Okay, I'm going to level with you. This is a cyborg Cinderella story. There's just no mincing around the simple fact that the most economical way to describe Marissa Meyer's YA novel Cinder (Lunar Chronicles #1) is to admit that it's "a cyborg Cinderella story." When a friend handed me this galley and described it as such, I winced. I say it even now and I wince. (The cover sure doesn't help here, either. It's dreadful.) But wince away, because Cinder is much better than such a simplistic summary would suggest, delivering a strong heroine, an interesting futuristic world, and a plot that weaves in subtle-but-not-too-contrived nods to the original Cinderella story.

Linh Cinder is a gifted mechanic working a stall at the market in New Beijing, the capitol city of the Commonwealth. She also happens to be a teenage orphan and a cyborg. An accident at the age of eleven killed her parents, wiped out Cinder's memory, and left her as a part human, part robot creation, with both flowing blood and electronic wiring. Following that accident, Cinder was taken on as a ward to the Linh family by Linh Garan, but unfortunately Lihn Garan died right after this act of kindness and as a result, Cinder's been treated like a servant by Garan's wife Linh Adri and her two daughters, Pearl and Peony (well, by Adri and Pearl -- Peony is Cinder's only human friend and actually seems like a decent sort, if a bit silly). Since Cinder is a cyborg, she is a second-class citizen in everyone's eyes and she's actually considered the property of Linh Adri, so all income earned by Cinder in her market stall goes straight in to her wicked stepmother's pockets. Additionally, as a cyborg, Cinder could be drafted in to become a test subject for the government's research to find a cure to Leutmosis, a disease that has been ravaging the country for over a decade. It's luck alone that has kept her name from being called up, though Cinder is aware that the only reason Linh Adri hasn't "volunteered" Cinder for the draft testing is because they need her income from the market stall.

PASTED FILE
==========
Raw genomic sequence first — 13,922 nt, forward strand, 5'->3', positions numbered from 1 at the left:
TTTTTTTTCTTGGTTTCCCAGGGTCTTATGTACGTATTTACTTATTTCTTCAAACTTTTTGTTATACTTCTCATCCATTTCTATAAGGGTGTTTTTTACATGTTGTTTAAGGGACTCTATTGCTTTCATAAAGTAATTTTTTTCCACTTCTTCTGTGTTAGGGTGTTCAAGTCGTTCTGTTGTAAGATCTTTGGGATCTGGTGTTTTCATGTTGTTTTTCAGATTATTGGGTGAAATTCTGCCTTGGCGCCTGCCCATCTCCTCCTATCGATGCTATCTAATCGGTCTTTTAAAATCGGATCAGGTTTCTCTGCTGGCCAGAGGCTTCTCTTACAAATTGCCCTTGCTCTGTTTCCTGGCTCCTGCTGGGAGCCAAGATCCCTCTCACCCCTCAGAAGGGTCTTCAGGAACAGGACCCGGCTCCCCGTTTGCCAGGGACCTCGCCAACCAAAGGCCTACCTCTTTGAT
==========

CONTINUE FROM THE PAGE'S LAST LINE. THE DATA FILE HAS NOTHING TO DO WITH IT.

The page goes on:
The novel opens with Cinder working in the market (well, sitting in her stall while dealing with her own too-small robotic foot that hasn't been upgraded since she was eleven) when an unlikely client shows up -- Prince Kai, the eighteen-year-old prince that will very soon become Emperor. Cinder recognizes him immediately (beyond her computer identification, her stepsisters are obsessed with the prince, along with practically every other single female in the Commonwealth), but he's dressed to blend in and is seeking the services of the mechanic Linh Cinder, of whom he's heard excellent things. Surprised to find that the teenage girl before him is the famed mechanic, the prince shifts in to pleasant bantering with Cinder as he requests that she fix his tutor android without wiping its memory. Cinder can tell that this isn't simply a sentimental request to restore the tutor droid, but takes on the job and says she will try to have it completed before the upcoming festival in two weeks. Naturally, things happen that delay this critical fix, though this doesn't stop Cinder and the Prince from running in to each other repeatedly. Prince Kai's father dies and he must prepare himself to become Emperor... which primarily means preparing himself to face down with the Lunar Queen, the power-hungry ruler of the strangely evolved race that lives on the moon. Cinder's beloved stepsister Peony contracts leutmosis after going out on an errand with Cinder and, blaming this tragedy on Cinder, Lihn Adri volunteers Cinder for the cyborg draft. Cinder does not die, but instead becomes a very interesting test subject to a rather interesting research doctor at the palace and I'll stop there before I summarize too much, but just accept that (in Cinderella style), there's a coach and a dress and a ball. Of course, this book is only the beginning of Cinder's story. Indeed, this series is slated to feature four books and while I can't quite conceive of what, exactly, will possibly occupy our time for long enough to take four books, I'm very interested to see what the next book has in store.